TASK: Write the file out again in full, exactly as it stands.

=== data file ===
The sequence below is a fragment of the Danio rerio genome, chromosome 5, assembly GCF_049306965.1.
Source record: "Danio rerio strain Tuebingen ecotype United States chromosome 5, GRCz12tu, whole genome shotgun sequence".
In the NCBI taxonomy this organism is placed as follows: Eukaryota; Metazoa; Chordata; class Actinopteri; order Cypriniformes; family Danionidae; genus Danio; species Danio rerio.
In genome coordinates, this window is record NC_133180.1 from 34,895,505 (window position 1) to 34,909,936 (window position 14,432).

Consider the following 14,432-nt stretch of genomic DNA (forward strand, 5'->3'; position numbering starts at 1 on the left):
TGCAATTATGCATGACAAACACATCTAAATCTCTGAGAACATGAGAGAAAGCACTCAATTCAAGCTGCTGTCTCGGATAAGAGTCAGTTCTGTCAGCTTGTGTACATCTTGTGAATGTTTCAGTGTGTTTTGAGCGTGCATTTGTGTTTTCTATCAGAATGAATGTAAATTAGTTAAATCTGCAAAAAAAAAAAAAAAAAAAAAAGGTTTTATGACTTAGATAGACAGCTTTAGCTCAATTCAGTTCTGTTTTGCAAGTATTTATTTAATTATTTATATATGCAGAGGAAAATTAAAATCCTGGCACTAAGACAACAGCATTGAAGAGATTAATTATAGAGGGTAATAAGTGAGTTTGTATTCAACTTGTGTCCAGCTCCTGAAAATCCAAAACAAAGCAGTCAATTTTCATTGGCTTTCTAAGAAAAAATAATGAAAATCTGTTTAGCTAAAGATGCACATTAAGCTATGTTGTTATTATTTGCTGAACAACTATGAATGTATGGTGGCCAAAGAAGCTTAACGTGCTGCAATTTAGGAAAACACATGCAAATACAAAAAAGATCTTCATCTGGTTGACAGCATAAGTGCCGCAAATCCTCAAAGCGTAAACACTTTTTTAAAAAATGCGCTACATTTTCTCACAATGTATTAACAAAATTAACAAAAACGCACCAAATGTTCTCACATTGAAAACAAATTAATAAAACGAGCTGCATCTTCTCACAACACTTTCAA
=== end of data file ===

The sequence below is a fragment of the Danio rerio genome, chromosome 5, assembly GCF_049306965.1.
Source record: "Danio rerio strain Tuebingen ecotype United States chromosome 5, GRCz12tu, whole genome shotgun sequence".
In the NCBI taxonomy this organism is placed as follows: Eukaryota; Metazoa; Chordata; class Actinopteri; order Cypriniformes; family Danionidae; genus Danio; species Danio rerio.
In genome coordinates, this window is record NC_133180.1 from 34,895,505 (window position 1) to 34,909,936 (window position 14,432).

Consider the following 14,432-nt stretch of genomic DNA (forward strand, 5'->3'; position numbering starts at 1 on the left):
TGCAATTATGCATGACAAACACATCTAAATCTCTGAGAACATGAGAGAAAGCACTCAATTCAAGCTGCTGTCTCGGATAAGAGTCAGTTCTGTCAGCTTGTGTACATCTTGTGAATGTTTCAGTGTGTTTTGAGCGTGCATTTGTGTTTTCTATCAGAATGAATGTAAATTAGTTAAATCTGCAAAAAAAAAAAAAAAAAAAAAAGGTTTTATGACTTAGATAGACAGCTTTAGCTCAATTCAGTTCTGTTTTGCAAGTATTTATTTAATTATTTATATATGCAGAGGAAAATTAAAATCCTGGCACTAAGACAACAGCATTGAAGAGATTAATTATAGAGGGTAATAAGTGAGTTTGTATTCAACTTGTGTCCAGCTCCTGAAAATCCAAAACAAAGCAGTCAATTTTCATTGGCTTTCTAAGAAAAAATAATGAAAATCTGTTTAGCTAAAGATGCACATTAAGCTATGTTGTTATTATTTGCTGAACAACTATGAATGTATGGTGGCCAAAGAAGCTTAACGTGCTGCAATTTAGGAAAACACATGCAAATACAAAAAAGATCTTCATCTGGTTGACAGCATAAGTGCCGCAAATCCTCAAAGCGTAAACACTTTTTTAAAAAATGCGCTACATTTTCTCACAATGTATTAACAAAATTAACAAAAACGCACCAAATGTTCTCACATTGAAAACAAATTAATAAAACGAGCTGCATCTTCTCACAACACTTTCAA